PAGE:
We tend to believe the media and the carefully cultivated CEO persona that the company’s success is entirely because of that one individual. I found it difficult to accept that a company that had design and tech geniuses like Steve Wozniak in the past, and Jonathan Ive as their current design head among others, can suddenly collapse and wither away. The fortunes of a large company with a massive consumer brand (more valuable than Coca-Cola) and strong presence in over 160 countries cannot depend on one individual’s creativity alone. A company that generated $171 billion in sales and over $37 billion in profit had to endure this negative headline in 2013 – you can see how how the mood was then.
I bought Apple stock during this pessimism in late summer 2013. Having realized over 100% returns till now while receiving a steady flow of growing dividends, I can say not falling for that confirmation bias in 2013 has been rewarding. I don’t mean to say I am good in stock picking (as I have my losers), but in this case, I saw the confirmation bias leading to ‘herd mentality’ so evident with Apple in 2013. Just like with survivorship bias, probability thinking combined with the simple question ‘Is he the only smart person in such a successful, large company?‘ allowed me to make that decision to purchase Apple stock in 2013 when most people thought its best days were over.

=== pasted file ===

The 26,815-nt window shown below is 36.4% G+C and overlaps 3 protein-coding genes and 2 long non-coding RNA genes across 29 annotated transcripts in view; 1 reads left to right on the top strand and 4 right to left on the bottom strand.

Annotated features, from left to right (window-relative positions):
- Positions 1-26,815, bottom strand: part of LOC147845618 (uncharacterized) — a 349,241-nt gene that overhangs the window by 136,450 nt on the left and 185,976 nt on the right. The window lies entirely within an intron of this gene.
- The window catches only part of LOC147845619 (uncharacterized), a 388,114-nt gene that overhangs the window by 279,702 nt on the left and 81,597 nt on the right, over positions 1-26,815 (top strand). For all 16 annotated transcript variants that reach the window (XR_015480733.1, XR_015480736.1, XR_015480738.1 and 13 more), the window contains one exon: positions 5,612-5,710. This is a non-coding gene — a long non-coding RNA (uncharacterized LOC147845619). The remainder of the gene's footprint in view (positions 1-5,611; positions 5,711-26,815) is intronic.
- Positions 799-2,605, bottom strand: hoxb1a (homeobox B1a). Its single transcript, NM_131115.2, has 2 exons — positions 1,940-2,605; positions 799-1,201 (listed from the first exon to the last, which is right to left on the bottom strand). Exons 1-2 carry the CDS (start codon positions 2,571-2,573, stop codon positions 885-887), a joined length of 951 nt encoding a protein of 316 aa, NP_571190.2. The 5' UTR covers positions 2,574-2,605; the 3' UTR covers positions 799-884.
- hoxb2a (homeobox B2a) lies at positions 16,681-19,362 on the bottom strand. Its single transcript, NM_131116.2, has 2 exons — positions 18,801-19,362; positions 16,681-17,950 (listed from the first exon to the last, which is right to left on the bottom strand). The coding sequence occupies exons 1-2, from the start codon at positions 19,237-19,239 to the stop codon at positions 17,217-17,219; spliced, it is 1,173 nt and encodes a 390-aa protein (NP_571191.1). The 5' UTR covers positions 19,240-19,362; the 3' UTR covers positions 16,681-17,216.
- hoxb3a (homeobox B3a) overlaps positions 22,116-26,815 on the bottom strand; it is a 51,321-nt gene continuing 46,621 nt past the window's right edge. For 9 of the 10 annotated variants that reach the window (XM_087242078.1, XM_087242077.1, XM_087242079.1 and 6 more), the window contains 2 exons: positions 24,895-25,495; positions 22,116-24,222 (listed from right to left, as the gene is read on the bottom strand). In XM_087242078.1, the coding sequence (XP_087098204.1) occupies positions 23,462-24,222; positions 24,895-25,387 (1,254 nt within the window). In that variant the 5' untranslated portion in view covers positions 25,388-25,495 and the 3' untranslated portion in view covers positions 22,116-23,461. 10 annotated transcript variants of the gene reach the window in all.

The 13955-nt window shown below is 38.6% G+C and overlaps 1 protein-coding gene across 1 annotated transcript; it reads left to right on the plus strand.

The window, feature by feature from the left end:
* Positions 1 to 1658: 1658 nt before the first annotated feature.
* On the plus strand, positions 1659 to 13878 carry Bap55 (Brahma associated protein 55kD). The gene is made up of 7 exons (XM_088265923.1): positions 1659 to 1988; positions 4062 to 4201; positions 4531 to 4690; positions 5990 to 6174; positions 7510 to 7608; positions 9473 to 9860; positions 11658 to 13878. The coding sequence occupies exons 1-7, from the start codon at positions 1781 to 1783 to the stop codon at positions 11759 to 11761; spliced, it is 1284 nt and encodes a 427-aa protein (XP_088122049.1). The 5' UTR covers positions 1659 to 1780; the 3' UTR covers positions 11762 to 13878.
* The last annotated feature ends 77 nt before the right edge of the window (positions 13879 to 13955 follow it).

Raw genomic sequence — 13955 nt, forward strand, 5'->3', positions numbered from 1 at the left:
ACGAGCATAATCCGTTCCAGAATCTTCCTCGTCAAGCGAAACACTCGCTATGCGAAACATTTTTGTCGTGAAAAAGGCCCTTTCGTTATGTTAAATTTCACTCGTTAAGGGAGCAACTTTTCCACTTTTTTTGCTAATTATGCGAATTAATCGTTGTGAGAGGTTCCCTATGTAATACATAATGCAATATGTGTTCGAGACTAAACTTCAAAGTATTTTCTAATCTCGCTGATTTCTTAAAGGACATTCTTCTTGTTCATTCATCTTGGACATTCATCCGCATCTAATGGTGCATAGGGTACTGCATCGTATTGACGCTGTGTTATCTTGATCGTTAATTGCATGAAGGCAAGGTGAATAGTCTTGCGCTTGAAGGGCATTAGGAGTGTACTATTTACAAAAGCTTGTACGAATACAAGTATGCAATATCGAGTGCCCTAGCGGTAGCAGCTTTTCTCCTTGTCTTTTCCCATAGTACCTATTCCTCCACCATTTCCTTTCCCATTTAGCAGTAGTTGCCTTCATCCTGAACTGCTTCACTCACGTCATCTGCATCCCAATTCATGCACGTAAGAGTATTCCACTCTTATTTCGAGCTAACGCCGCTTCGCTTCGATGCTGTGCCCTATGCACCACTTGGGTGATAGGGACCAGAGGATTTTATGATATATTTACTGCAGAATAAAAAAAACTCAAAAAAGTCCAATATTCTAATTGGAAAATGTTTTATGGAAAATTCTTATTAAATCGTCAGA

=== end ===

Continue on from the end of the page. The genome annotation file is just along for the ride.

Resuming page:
And you thought these bias posts were only boring psychology? You can make money by taking advantage of them!
Raman Venkatesh is the founder of Ten Factorial Rocks. Raman is a ‘Gen X’ corporate executive in his mid 40’s. In addition to having a Ph.D. in engineering, he has worked in almost all continents of the world. Ten Factorial Rocks (TFR) was created to chronicle his journey towards retirement while sharing his views on the absurdities and pitfalls along the way. The name was taken from the mathematical function 10! (ten factorial) which is equal to 10 x 9 x 8 x 7 x 6 x 5 x 4 x 3 x 2 x 1 = 3,628,800.